When he's not working as a theater technician building sets, fire artist Zach Thomas can be found eating and juggling fire at the Midway at Gateway's Haunted Playhouse in Bellport during the Halloween season. Credit: Newsday / David Criblez

Before he got his driver’s license, Zach Thomas learned how to juggle knives. He grew up surrounded by acrobats, jugglers and magicians at the festivals and Renaissance fairs popular in York, Pennsylvania.

“My dad became a magician when I was about 10 and the vibe flowed onto me,” says Thomas, 27. “I started seeing other performers doing cool things and I wanted in.”


When he came out of college at age 22, Thomas found his specialty: Fire.

“There’s a fascination that I have with it,” he says. “Within human nature, there’s a primal attraction to fire. It was our first form of entertainment.”

When he’s not working as a theater technician building sets, Thomas is eating, juggling and breathing fire at Gateway's Haunted Playhouse outdoor midway in Bellport during the Halloween season.

“I keep people entertained as they wait to enter the haunt,” he says. “My job is to give them something cool to watch, take pictures of and discuss with their friends.”

Thomas even walks about on stilts, spooking guests.

“I like to sneak up behind people and grunt,” he admits.


Thomas's routine lasts 15 to 20 minutes and he performs three times a night. Dressed like a street punk called Laughing Jack, Thomas starts by juggling three 1 ½-foot lit torches to grab the audience’s attention.

“The ends burn pretty big,” he says. “It takes major concentration.”

Then comes the fire-eating.

“That’s a moment when I get to ham it up, build suspense and interact with the audience,” Thomas says. “I ask them, ‘Do you like fire? Do you want more fire? They are always like, ‘Ooooooh yeah!’ ”

Although he won’t reveal the secret to the stunt, Thomas swears there’s no cheating involved.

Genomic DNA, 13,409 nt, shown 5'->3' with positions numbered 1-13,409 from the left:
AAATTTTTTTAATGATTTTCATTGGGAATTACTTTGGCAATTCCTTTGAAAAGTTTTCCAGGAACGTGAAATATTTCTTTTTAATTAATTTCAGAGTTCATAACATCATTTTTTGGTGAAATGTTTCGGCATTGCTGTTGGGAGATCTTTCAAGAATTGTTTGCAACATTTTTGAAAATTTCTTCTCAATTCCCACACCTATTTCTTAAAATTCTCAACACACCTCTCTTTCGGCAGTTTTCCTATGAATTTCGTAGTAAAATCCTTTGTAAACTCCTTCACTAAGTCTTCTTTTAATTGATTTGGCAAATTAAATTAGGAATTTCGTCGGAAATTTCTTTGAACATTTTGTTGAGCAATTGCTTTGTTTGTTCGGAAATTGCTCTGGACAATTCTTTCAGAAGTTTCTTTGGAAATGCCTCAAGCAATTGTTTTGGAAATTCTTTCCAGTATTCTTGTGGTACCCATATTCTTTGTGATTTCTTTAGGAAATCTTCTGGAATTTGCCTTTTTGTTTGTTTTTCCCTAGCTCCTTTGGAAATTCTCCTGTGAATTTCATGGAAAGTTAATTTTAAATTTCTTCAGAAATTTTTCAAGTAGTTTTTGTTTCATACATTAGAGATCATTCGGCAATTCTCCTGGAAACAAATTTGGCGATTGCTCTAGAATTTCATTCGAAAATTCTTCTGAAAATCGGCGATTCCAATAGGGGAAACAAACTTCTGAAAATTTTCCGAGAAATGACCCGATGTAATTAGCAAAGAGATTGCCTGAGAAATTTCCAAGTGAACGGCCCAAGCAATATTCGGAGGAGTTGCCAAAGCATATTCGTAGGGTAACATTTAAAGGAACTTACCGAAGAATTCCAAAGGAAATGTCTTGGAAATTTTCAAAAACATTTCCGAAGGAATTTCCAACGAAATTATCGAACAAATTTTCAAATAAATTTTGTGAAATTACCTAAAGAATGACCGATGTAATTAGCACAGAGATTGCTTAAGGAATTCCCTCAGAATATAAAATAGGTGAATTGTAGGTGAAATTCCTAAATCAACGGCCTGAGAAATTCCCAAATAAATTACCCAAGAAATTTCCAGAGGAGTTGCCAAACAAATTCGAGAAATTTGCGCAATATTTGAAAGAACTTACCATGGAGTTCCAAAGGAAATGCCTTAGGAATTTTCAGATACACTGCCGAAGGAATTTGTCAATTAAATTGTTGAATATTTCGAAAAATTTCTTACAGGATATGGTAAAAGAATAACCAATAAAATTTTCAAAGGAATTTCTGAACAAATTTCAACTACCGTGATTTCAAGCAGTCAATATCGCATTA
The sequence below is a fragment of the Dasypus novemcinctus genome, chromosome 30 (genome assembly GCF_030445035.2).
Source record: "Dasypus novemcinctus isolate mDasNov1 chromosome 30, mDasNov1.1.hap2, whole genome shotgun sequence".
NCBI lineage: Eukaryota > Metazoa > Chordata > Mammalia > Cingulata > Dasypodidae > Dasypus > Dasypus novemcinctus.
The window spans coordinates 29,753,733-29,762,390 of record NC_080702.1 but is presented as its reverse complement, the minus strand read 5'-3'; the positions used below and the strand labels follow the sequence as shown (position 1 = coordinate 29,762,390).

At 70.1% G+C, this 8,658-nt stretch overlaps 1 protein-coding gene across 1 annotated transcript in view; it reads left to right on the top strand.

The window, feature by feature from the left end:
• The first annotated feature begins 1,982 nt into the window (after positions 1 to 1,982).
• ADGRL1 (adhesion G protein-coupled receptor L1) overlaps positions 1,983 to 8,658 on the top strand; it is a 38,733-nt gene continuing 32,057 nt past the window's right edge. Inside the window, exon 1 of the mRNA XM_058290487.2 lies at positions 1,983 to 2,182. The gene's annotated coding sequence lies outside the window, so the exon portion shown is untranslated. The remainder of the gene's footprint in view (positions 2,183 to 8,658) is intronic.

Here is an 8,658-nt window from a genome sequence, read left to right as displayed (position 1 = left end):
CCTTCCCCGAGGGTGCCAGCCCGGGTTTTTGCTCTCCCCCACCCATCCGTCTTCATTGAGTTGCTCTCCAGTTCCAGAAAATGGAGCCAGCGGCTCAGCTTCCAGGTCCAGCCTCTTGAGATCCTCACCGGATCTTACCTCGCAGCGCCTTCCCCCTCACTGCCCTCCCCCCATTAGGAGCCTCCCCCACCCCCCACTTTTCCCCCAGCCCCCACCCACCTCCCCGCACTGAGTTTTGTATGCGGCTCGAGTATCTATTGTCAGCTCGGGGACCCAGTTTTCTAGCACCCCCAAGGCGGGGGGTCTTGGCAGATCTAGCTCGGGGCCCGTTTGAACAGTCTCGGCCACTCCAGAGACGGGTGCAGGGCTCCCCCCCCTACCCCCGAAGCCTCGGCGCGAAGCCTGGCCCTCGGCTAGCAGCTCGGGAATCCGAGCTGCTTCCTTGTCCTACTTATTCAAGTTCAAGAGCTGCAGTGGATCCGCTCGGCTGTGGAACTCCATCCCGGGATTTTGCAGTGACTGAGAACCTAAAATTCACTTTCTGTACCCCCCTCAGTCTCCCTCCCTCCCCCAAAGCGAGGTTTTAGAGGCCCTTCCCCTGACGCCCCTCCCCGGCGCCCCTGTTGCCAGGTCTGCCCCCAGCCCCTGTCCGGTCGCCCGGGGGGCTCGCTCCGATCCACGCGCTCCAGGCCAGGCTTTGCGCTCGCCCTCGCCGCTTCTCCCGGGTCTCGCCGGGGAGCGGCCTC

“There’s no liquid beyond human saliva and there’s no such thing as fake fire,” he says. “It’s all old-school vaudeville.”

The nerves, Thomas admit, never go away but help him stay in check.

“I’m of the opinion that when you get too comfortable with something that’s when you stop recognizing the danger,” he says. “You still want to stay focused and not get too complacent. It’s easy to get lost in a performance.”

Thomas’ big finish is his fire-breathing routine where he blows fireballs out of his mouth and into the air. The blast fuel is the same liquid used in backyard tiki torches. “There’s a specific way to blow it,” he says. “I’ve been known to get them up to 10 feet.”

Although Thomas has never been severely injured, there are aftereffects to grapple with.

“There’s been a singe every now and then, but nothing that a little burn cream couldn’t fix,” he says. “The blast fuel leaves a nasty taste. I brush my teeth after each performance and rinse with charcoal powder in water to clear out the toxins from my system.”


WHEN/WHERE 7-10 p.m. Oct. 24, 25, 28 and 30, 7-11:30 p.m. on Oct. 26 and 27, 7-11 p.m. on Oct. 31, 7-10:30 p.m. on Nov. 2 and 3; 215 South Country Rd. in Bellport

INFO 631-286-1133, gatewayshauntedplayhouse.com

ADMISSION $35 ($30 online), $45 fast pass ($40 online)